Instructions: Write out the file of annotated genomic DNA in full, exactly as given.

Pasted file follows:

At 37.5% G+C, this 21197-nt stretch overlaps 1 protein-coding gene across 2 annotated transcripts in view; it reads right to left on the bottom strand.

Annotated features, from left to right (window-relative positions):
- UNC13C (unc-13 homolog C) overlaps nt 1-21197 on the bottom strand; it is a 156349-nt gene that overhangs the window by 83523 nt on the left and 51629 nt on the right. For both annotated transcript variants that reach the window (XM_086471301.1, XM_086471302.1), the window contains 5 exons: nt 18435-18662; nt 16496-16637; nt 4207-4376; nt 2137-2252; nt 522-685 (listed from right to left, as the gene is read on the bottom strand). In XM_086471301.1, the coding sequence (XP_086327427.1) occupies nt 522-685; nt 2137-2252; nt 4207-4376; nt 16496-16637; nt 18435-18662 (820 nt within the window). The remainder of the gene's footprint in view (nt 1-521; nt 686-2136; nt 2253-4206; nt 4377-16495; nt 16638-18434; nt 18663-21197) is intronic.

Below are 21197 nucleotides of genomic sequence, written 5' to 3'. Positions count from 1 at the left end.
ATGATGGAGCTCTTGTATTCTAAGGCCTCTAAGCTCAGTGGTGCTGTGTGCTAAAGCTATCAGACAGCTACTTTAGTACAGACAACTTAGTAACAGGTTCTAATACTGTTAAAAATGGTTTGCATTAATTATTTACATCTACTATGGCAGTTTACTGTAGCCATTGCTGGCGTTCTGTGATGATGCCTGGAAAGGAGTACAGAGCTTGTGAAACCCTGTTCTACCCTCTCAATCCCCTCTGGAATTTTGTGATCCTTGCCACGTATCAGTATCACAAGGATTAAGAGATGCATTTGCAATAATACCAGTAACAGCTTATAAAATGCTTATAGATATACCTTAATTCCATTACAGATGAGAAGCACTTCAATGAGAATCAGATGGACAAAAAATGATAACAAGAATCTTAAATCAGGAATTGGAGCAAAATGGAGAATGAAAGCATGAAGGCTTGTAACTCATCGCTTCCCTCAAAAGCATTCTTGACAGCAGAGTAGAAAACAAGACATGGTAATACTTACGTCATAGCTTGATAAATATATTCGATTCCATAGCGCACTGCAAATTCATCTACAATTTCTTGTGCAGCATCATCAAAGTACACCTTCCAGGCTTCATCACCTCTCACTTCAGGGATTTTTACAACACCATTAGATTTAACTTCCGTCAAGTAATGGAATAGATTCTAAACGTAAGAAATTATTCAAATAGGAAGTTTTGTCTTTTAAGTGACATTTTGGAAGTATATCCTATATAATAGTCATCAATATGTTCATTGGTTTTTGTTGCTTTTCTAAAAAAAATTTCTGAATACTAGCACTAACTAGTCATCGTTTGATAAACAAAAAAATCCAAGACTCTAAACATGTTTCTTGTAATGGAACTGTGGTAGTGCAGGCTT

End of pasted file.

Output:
At 37.5% G+C, this 21197-nt stretch overlaps 1 protein-coding gene across 2 annotated transcripts in view; it reads right to left on the bottom strand.

Annotated features, from left to right (window-relative positions):
- UNC13C (unc-13 homolog C) overlaps nt 1-21197 on the bottom strand; it is a 156349-nt gene that overhangs the window by 83523 nt on the left and 51629 nt on the right. For both annotated transcript variants that reach the window (XM_086471301.1, XM_086471302.1), the window contains 5 exons: nt 18435-18662; nt 16496-16637; nt 4207-4376; nt 2137-2252; nt 522-685 (listed from right to left, as the gene is read on the bottom strand). In XM_086471301.1, the coding sequence (XP_086327427.1) occupies nt 522-685; nt 2137-2252; nt 4207-4376; nt 16496-16637; nt 18435-18662 (820 nt within the window). The remainder of the gene's footprint in view (nt 1-521; nt 686-2136; nt 2253-4206; nt 4377-16495; nt 16638-18434; nt 18663-21197) is intronic.

Below are 21197 nucleotides of genomic sequence, written 5' to 3'. Positions count from 1 at the left end.
ATGATGGAGCTCTTGTATTCTAAGGCCTCTAAGCTCAGTGGTGCTGTGTGCTAAAGCTATCAGACAGCTACTTTAGTACAGACAACTTAGTAACAGGTTCTAATACTGTTAAAAATGGTTTGCATTAATTATTTACATCTACTATGGCAGTTTACTGTAGCCATTGCTGGCGTTCTGTGATGATGCCTGGAAAGGAGTACAGAGCTTGTGAAACCCTGTTCTACCCTCTCAATCCCCTCTGGAATTTTGTGATCCTTGCCACGTATCAGTATCACAAGGATTAAGAGATGCATTTGCAATAATACCAGTAACAGCTTATAAAATGCTTATAGATATACCTTAATTCCATTACAGATGAGAAGCACTTCAATGAGAATCAGATGGACAAAAAATGATAACAAGAATCTTAAATCAGGAATTGGAGCAAAATGGAGAATGAAAGCATGAAGGCTTGTAACTCATCGCTTCCCTCAAAAGCATTCTTGACAGCAGAGTAGAAAACAAGACATGGTAATACTTACGTCATAGCTTGATAAATATATTCGATTCCATAGCGCACTGCAAATTCATCTACAATTTCTTGTGCAGCATCATCAAAGTACACCTTCCAGGCTTCATCACCTCTCACTTCAGGGATTTTTACAACACCATTAGATTTAACTTCCGTCAAGTAATGGAATAGATTCTAAACGTAAGAAATTATTCAAATAGGAAGTTTTGTCTTTTAAGTGACATTTTGGAAGTATATCCTATATAATAGTCATCAATATGTTCATTGGTTTTTGTTGCTTTTCTAAAAAAAATTTCTGAATACTAGCACTAACTAGTCATCGTTTGATAAACAAAAAAATCCAAGACTCTAAACATGTTTCTTGTAATGGAACTGTGGTAGTGCAGGCTT